Professor Jacqui True is a specialist in gender and international relations, women, peace and security with a focus on the political economy dimensions of peacebuilding and the long term prevention of violence. She is also specialist in feminist research methodologies. Her articles on gender mainstreaming and global governance rank among the most highly cited in the field.
- Aspenson, Steve. "feminist ethics." read online. Retrieved 2013-09-21.
- Allen, Prudence (2002). The Concept of Woman. William B Eerdmans Publishing. pp. 89–126. ISBN 978-0-8028-4735-5.
- Allen, "Man-Woman Complementarity", p.3
- Allen, "Man-Woman Complementarity". p.3-5
- Pinker, Steven (2003). "Gender". The Blank Slate. Penguin. p. 342. ISBN 978-0-14-027605-3.
- Schumacher, Michele M. (2003). "The Nature of Nature in Feminism, Old and New: From Dualism to Complementary Unity (pp.17-51)". Women in Christ; Toward a New Feminism. Grand Rapids, Michigan: William B. Eerdmans Publishing. p. 45. ISBN 978-0-8028-1294-0.
- Von Hildebrand, Dietrich (1991). Marriage: the Mystery of Faithful Love. Manchester, New Hampshire: Sophia Institute Press. pp. 53–55. ISBN 978-0-918477-00-2.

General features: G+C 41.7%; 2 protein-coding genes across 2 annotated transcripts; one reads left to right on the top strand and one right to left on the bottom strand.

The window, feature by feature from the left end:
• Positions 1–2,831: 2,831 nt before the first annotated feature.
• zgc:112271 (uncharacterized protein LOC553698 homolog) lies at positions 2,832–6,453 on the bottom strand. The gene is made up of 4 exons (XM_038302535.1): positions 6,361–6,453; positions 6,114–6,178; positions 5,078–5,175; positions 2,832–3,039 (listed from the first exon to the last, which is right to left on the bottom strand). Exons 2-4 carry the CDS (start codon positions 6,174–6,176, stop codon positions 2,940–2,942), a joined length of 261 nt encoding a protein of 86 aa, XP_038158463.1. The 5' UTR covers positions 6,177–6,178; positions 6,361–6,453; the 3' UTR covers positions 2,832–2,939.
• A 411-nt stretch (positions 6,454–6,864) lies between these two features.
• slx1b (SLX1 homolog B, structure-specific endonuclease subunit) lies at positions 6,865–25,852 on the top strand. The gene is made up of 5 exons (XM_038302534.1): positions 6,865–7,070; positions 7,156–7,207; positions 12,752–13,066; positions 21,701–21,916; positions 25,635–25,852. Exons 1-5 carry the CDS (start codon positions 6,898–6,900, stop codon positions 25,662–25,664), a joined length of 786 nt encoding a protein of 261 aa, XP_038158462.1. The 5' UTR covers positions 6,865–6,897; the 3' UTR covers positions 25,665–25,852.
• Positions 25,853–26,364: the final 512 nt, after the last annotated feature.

- Dietrich (1992). Man and Woman: Love and the Meaning of Intimacy. Manchester, New Hampshire: Sophia Institute Press. p. 91. ISBN 978-0-918477-14-9.
- Stein, Edith (1993). "Letter to Sister Callista Koph". Self-Portrait in Letters: 1916-1942. Washington DC: ICS Publications. ISBN 978-0-935216-20-2.
- Allen, "Man-Woman Complementarity". p.5-18
- John Paul II, "Letter to Women" in The Genius of Women (Washington DC: United States Catholic Conference, 1997)
- Haaland-Matlary, Janne (January 12, 2005). Men and Women in Family, Society and Politics. L'Osservatore Romano. Vatican. pp. 6–7.
- John Paul II, "Welcome to Gertrude Mongella, Secretary General of the Fourth World Council on Women", May 1995. No 8, as included in "The Genius of Women".
- Shepherd, Laura; True, Jacqui (2009). Gender Matters in Global Politics. London & New York: Routledge. ISBN 978-0-415-45388-2.
- "Professor Jacqui True". Monash University.